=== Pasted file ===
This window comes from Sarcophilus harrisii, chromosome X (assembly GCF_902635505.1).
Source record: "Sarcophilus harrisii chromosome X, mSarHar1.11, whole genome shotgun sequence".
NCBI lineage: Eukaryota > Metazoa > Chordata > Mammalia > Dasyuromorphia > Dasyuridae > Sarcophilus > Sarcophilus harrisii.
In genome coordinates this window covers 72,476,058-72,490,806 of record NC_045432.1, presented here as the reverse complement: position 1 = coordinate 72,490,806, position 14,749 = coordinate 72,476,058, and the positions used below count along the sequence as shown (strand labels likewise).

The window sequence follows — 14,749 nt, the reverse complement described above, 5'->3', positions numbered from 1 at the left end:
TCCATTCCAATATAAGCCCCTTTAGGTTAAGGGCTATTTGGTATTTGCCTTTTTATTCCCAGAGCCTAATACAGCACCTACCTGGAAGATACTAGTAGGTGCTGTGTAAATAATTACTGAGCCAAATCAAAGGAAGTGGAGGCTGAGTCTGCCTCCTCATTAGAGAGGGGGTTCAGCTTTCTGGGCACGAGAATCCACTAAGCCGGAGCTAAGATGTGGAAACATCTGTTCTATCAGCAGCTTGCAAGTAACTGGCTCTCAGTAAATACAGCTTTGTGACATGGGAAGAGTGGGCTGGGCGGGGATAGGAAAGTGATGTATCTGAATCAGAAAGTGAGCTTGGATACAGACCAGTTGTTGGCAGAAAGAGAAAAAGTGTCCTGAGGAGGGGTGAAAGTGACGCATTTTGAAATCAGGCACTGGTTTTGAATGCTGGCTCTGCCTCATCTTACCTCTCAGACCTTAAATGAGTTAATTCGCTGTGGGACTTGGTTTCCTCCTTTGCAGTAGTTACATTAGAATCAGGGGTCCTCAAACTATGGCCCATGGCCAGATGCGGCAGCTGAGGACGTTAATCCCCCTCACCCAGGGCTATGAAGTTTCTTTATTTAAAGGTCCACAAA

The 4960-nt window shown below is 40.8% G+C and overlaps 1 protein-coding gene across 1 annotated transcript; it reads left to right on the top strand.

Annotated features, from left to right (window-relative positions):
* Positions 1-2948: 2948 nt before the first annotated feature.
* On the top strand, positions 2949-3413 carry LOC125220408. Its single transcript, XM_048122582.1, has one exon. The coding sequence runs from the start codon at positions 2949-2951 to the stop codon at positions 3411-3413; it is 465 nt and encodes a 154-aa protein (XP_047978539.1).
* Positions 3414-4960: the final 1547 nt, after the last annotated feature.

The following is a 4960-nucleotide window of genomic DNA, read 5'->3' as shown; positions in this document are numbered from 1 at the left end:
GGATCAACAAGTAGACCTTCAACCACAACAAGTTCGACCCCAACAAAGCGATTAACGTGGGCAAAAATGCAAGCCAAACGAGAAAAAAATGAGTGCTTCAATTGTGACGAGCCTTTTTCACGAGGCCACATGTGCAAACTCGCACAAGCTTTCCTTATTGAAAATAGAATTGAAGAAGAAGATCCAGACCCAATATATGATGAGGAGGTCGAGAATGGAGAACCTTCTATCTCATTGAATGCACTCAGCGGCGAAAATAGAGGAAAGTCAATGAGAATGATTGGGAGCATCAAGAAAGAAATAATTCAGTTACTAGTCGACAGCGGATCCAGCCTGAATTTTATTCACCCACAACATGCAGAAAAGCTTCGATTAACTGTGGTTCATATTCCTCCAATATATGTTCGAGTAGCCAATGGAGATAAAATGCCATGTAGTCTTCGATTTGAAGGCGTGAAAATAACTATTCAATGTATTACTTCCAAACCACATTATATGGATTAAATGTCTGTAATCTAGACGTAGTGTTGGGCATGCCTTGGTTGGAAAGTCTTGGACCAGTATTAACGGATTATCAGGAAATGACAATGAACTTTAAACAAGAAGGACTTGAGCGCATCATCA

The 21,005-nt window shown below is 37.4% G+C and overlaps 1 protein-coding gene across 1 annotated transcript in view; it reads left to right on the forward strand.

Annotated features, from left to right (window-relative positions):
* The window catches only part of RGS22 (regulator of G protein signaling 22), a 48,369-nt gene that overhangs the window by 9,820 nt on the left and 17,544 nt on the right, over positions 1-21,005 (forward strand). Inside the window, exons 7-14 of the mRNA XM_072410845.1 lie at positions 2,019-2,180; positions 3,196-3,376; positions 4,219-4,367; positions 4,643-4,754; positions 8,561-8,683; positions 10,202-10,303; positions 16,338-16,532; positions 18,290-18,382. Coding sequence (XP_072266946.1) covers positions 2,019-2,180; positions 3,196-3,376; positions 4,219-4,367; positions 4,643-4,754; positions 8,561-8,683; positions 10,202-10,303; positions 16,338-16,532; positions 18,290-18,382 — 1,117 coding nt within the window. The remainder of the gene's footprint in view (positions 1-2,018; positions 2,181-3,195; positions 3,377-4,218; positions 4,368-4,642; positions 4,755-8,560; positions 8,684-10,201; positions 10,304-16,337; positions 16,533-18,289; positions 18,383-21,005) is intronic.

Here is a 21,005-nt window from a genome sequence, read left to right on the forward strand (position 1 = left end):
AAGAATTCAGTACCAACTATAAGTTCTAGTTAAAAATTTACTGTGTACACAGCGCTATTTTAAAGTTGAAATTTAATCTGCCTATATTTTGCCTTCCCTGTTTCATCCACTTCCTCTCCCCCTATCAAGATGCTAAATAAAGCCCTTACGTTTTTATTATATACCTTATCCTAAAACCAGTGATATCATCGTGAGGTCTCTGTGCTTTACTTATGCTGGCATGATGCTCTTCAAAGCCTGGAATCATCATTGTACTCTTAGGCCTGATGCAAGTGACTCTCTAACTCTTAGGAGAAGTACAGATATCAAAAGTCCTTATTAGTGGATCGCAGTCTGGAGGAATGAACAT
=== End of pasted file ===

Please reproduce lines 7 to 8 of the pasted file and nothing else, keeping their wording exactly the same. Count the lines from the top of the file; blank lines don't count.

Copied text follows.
The 4960-nt window shown below is 40.8% G+C and overlaps 1 protein-coding gene across 1 annotated transcript; it reads left to right on the top strand.

Annotated features, from left to right (window-relative positions):